A Food Revolution?

A Food Revolution?

Amber Byfield
Mar 24, 2009

03_24_09_slowfood1.jpgWe spent time harvesting my mother's garden over the weekend, whisking pounds of kale, spinach, sugar snap peas, onions, turnips, and carrots back to the city with us. Farm-fresh food, dirt still clinging to its roots and leaves, has graced our table at every meal since. And we're inspired, because it seems recently, on a daily basis, more and more people are getting the idea of slow food just like this. When Michelle Obama helped break ground on the White House vegetable garden earlier this week, heads turned. And, according to the NYT, a food revolution could be on the way.

Here you have it: the reform movement is underfoot. It's about sustainability and nutrition, and proponents of this more desirable, more Earth-friendly version of food are happy to have folks in this Department of Agriculture (and higher up in this administration) who are listening to their call to change. Authors and activists, like Alice Waters and Michael Pollan, are making public recommendations that are resonating in Washington.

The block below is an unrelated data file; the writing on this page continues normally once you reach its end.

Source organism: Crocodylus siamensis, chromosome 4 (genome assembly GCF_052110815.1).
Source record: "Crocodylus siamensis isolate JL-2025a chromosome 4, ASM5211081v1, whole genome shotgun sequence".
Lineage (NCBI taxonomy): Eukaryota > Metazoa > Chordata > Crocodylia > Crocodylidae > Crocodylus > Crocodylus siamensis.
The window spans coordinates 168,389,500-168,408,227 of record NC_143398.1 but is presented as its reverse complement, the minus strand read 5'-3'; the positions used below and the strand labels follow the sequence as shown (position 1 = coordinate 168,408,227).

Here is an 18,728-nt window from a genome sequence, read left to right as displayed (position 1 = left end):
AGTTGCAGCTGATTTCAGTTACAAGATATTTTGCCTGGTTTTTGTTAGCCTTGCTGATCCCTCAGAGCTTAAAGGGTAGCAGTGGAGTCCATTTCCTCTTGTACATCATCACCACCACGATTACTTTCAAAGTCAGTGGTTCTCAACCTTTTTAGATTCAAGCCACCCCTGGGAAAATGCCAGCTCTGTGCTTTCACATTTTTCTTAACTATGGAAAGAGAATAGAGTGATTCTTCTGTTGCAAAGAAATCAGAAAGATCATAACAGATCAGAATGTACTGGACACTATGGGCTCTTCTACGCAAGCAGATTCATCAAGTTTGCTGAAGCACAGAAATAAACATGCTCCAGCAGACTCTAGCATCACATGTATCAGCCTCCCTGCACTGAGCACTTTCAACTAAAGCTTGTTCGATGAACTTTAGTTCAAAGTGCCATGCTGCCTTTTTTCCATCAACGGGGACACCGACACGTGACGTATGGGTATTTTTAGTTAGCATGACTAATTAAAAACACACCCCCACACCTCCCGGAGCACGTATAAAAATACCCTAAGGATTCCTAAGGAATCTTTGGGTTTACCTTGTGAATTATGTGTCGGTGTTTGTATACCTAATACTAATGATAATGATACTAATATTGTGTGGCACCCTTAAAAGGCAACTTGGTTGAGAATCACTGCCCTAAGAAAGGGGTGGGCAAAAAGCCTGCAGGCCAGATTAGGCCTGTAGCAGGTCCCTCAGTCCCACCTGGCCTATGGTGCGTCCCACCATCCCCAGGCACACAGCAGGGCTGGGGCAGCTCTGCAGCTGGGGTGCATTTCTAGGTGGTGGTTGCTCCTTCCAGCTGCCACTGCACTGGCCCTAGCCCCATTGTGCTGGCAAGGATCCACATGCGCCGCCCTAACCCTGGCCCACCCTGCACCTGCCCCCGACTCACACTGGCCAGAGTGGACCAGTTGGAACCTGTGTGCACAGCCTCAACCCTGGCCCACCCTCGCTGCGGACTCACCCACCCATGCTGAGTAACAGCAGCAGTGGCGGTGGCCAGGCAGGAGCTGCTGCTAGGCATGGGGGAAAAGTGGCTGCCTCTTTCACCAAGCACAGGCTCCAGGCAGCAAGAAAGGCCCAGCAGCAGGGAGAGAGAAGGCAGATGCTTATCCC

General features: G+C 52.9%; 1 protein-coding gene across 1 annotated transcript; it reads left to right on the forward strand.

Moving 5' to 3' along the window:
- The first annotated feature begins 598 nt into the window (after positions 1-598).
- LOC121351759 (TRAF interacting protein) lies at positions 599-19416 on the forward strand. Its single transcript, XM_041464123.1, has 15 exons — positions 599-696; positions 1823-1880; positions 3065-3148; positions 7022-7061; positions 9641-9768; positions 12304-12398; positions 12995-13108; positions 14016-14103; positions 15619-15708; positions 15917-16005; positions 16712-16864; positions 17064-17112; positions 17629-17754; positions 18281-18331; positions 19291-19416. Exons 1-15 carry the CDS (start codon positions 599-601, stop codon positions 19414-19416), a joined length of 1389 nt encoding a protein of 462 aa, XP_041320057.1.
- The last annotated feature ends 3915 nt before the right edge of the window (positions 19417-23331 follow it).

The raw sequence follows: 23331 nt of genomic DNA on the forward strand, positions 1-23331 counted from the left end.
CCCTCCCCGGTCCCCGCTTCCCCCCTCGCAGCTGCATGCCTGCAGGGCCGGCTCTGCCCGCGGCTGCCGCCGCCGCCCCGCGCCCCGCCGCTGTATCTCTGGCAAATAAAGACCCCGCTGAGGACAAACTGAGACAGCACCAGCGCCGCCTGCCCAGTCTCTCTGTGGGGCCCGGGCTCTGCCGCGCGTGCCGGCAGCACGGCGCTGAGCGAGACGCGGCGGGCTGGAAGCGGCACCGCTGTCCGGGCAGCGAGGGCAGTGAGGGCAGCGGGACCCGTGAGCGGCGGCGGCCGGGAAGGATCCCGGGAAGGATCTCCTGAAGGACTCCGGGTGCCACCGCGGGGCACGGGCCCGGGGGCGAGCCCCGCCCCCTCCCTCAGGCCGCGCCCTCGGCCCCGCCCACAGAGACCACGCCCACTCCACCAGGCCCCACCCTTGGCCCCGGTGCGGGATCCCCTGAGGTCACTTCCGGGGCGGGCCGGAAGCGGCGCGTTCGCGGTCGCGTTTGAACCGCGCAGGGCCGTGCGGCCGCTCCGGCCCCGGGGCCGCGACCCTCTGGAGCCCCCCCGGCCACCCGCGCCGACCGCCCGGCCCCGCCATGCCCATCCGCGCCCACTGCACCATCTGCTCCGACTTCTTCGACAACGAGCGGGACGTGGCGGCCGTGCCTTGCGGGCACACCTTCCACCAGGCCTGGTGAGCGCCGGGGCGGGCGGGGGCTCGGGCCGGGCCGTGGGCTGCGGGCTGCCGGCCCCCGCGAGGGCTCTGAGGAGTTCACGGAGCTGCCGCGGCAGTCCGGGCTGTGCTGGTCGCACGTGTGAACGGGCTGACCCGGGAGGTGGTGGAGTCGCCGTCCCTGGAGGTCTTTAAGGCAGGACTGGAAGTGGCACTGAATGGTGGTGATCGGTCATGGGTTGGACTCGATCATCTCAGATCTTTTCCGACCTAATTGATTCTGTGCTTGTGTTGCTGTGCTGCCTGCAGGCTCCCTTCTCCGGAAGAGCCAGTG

Encouraging farmers to grow diverse crops--rather than the thousands of acres of soybeans and corn used to manufacture oils and high fructose corn syrup--is at the forefront of the arguments, and those of us proponents of slow food are getting lots of help from various corners. Celebrities (thank you, Oprah), concern about health care and the obesity epidemic, and even marketing for sustainable foods are helping to get the word out.

The point here is that we're seeing more and more people focusing on eating less refined foods packed with additives, and turning toward more sustainably-produced foods, and more plants in any form (canned, frozen, fresh, organic, and local). And this, we think you'd agree, is a great thing.

Do you think a food revolution is underway?

Photos by Amber Byfield for Re-Nest.

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